Sleep Disorders

Updated 15 May 2018

Diagnosing sleep disorders

Many factors can cause short-term sleep disturbances.

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This includes work stress, relationship problems, financial difficulties, and temporary health problems. These sleep problems usually resolve themselves when the reason for the anxiety or sleeplessness goes away.

A sleep disorder, however, disrupts your life – and not just for a few days. Sleep disorders are serious and can affect your cognitive and physical functioning. They also increase your chances of becoming obese, having a heart attack or stroke, or becoming diabetic.

The main symptoms of sleep disorders include difficulty falling and staying asleep, excessive tiredness during the day, and sleep disruptions.

Insomnia causes people to struggle with initiating or maintaining sleep. Excessive tiredness during the day could also point to a condition such as narcolepsy, and sleep disruptions could be caused by sleep apnoea, excessive snoring, night terrors, sleepwalking and the grinding of teeth (bruxism).
It’s important for sleep disorders, which are neurological disorders, to be diagnosed and treated correctly.

Here are some ways in which doctors and sleep specialists diagnose sleep disorders:

Medical history. Your doctor will ask you detailed questions about your medical history, any conditions you may have, and any medication you’re taking. You may also be asked about your lifestyle choices, as these could contribute to sleep difficulties. 

Many conditions can affect your sleep: heartburn, diabetes, heart failure, arthritis, kidney disease, nocturia (the need to get up to urinate constantly during the night), thyroid disease, and breathing problems.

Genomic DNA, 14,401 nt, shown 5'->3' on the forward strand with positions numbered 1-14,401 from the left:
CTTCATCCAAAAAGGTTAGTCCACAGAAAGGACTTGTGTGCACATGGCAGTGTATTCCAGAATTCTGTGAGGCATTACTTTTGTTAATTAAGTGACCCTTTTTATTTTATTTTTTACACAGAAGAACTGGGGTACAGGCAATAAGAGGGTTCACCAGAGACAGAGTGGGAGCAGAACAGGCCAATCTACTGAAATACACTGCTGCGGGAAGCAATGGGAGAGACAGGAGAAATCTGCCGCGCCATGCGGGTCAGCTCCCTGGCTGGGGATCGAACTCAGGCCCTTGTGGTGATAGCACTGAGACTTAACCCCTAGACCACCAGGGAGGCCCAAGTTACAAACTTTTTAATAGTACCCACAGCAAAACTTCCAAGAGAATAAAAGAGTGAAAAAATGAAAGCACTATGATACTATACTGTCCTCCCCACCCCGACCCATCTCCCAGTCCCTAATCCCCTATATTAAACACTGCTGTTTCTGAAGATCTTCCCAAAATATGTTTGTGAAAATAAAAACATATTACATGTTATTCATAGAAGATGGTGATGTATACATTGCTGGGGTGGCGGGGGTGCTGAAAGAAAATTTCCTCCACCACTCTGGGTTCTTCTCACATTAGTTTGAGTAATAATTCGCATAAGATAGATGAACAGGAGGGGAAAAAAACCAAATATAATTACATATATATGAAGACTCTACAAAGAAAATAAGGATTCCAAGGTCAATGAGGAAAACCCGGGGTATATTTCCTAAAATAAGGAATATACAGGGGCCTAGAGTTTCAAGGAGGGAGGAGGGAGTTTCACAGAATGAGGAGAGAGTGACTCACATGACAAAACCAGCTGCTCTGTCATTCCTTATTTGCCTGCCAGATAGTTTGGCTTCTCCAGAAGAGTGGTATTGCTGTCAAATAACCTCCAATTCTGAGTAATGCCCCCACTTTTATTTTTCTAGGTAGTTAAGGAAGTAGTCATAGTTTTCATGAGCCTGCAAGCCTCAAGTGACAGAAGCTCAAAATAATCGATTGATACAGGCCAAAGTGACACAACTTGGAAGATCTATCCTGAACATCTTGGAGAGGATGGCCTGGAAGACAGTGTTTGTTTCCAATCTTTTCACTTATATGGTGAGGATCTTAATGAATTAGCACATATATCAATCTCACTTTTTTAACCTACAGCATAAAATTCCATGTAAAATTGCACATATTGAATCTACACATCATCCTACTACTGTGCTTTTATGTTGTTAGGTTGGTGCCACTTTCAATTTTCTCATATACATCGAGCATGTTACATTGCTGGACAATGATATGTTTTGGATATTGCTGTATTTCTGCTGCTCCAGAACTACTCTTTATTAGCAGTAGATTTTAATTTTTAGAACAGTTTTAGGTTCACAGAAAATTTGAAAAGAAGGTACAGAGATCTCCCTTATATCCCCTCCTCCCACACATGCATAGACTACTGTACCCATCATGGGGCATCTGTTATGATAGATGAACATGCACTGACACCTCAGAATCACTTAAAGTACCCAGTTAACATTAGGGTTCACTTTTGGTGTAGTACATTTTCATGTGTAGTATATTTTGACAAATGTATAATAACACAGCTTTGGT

Some medications that could contribute to sleeping difficulties include diuretics, medication containing alcohol or caffeine, corticosteroids, beta blockers, antihistamines, and certain antidepressants, to name but a few.

Your doctor will try to establish if any of the above-mentioned factors are at play.

Sleep diary. Your doctor might ask you to put together a sleep diary over a number of weeks. You may have to included information on how many hours you sleep each night, how long you take to fall asleep, how often you wake up and for how long, how rested you feel in the morning, and how sleepy you feel during the day. 

You may have to ask you partner for some details, such as whether you snore or gasp during sleep, or whether you jerk your limbs.

Sleep laboratory. Your doctor may suggest that you stay overnight in a sleep laboratory while a sleep specialist does a polysomnogram (PSG). Monitors and electrodes will be placed on your face, chest, limbs, scalp and finger. 

While you’re sleeping, these different devices will measure the level of oxygen in your blood, how much air moves in and out of your lungs, your eye movements, brain activity, your heart rate, and your rhythm and muscle activity. 

A variety of sleep disorders can be detected in a sleep laboratory. It isn’t a painful process, but it could be uncomfortable to try and sleep in a strange place while being observed.

Multiple sleep latency test (MSLT). This test (also called a “nap study”) is often used to diagnose narcolepsy and is usually done after you’ve spent a night being evaluated in a sleep laboratory. 

You’ll be asked to nap for 20 minutes, 4 or 5 times during the day. Monitoring devices on your scalp and face will be used to record how long it takes you to fall asleep, and when you reach the various stages of sleep, especially REM. 

If you fall asleep very easily and reach a stage of deep sleep within minutes, you could be suffering from narcolepsy. Daytime sleepiness could also point to sleep apnoea. 

Reviewed by Dr Irshaad Ebrahim, specialist neuropsychiatrist in sleep disorders at The London Sleep Centre and The Constantia Sleep Centre. FRCPsych. April 2018.

 

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Sleep disorders expert

Dr Alison Bentley is a general practitioner who has consulted in sleep medicine and sleep disorders, in both adults and children of all ages, for almost 30 years. She also researches and publishes on a number of sleep-related topics both in formal research journals and lay publications including as editor of Sleep Matters, an educational newsletter on sleep disorders for doctors.

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